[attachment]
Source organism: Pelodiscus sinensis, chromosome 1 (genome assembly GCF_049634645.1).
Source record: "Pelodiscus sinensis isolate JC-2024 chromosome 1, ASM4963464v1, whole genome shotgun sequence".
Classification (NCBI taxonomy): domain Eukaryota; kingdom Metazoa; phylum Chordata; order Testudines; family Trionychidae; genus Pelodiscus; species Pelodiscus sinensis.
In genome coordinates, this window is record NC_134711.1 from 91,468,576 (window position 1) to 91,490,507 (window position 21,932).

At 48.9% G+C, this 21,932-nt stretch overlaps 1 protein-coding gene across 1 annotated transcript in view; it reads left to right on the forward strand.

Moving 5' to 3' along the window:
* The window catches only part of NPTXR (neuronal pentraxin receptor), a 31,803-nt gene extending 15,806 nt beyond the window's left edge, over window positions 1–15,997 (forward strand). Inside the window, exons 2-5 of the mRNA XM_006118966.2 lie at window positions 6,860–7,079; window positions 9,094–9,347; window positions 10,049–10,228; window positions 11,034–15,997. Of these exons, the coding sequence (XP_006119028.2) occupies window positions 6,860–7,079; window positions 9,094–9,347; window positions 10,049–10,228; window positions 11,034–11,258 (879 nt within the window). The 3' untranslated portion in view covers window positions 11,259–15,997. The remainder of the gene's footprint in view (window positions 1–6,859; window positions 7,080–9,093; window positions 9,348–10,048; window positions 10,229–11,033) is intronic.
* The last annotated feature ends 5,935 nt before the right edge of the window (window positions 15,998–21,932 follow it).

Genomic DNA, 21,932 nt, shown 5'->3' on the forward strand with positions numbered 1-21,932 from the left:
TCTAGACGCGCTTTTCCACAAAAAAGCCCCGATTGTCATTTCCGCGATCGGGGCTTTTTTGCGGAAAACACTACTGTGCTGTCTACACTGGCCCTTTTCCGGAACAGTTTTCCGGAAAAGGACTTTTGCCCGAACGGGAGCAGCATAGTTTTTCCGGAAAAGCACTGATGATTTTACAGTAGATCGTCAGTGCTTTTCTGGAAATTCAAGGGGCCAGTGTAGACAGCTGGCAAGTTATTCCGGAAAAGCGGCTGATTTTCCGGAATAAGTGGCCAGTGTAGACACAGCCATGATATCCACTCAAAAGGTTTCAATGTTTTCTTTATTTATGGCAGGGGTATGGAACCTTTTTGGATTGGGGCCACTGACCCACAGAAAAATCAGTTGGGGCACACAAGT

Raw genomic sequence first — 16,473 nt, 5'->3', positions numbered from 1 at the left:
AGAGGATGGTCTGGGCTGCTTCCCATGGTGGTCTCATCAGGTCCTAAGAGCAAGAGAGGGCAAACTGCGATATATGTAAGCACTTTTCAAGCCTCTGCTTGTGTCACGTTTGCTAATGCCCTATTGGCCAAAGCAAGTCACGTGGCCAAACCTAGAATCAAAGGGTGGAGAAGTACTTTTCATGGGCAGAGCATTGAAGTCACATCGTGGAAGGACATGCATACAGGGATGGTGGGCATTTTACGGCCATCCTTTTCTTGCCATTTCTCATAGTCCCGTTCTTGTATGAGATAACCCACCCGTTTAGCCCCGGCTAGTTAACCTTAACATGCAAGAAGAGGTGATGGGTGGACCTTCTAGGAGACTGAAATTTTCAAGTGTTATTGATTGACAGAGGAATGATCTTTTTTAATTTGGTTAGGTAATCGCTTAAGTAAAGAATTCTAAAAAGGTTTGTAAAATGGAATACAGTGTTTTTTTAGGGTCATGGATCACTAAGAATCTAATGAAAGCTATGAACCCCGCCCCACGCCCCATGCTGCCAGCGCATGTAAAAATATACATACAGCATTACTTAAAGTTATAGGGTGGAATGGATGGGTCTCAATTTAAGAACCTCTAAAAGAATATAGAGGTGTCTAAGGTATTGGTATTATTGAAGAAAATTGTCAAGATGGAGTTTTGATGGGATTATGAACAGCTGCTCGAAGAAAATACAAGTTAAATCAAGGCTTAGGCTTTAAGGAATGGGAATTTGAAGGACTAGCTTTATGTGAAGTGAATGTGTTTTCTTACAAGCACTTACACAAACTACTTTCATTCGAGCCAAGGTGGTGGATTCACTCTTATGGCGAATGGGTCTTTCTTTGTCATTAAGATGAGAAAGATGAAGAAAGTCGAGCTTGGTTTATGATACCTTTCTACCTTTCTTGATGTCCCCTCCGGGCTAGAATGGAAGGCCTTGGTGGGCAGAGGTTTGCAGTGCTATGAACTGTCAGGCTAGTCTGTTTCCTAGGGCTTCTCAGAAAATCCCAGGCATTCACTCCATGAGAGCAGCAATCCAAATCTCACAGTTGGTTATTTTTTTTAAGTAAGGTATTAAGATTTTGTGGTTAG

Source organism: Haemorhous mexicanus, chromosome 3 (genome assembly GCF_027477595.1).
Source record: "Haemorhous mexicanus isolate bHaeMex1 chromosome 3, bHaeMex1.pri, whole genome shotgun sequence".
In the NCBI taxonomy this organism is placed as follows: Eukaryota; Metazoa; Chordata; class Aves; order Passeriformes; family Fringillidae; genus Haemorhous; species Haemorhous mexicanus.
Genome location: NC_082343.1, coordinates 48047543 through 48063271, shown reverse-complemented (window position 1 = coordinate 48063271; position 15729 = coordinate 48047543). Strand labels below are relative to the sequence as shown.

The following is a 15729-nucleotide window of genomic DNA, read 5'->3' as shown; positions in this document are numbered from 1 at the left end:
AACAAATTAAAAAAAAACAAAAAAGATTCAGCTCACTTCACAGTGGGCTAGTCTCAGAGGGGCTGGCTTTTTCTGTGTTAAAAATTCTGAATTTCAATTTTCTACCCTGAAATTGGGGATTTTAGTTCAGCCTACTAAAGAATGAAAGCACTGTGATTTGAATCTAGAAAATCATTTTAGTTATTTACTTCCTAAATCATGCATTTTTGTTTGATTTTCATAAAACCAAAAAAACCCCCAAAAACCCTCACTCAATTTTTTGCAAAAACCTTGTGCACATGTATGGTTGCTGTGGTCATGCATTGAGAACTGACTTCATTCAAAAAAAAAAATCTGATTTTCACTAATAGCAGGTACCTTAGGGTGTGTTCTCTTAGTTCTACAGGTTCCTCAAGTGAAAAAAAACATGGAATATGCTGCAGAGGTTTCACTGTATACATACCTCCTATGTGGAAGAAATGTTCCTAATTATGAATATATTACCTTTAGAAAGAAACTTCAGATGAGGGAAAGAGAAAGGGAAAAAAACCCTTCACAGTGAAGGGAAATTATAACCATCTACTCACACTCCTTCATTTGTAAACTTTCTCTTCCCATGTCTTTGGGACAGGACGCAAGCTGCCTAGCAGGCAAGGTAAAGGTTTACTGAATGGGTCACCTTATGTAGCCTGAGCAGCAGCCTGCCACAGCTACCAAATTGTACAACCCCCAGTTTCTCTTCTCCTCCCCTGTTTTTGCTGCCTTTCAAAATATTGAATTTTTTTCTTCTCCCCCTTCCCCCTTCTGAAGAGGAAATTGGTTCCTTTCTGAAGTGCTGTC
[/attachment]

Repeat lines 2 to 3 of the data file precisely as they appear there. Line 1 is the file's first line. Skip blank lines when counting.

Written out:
Source record: "Pelodiscus sinensis isolate JC-2024 chromosome 1, ASM4963464v1, whole genome shotgun sequence".
Classification (NCBI taxonomy): domain Eukaryota; kingdom Metazoa; phylum Chordata; order Testudines; family Trionychidae; genus Pelodiscus; species Pelodiscus sinensis.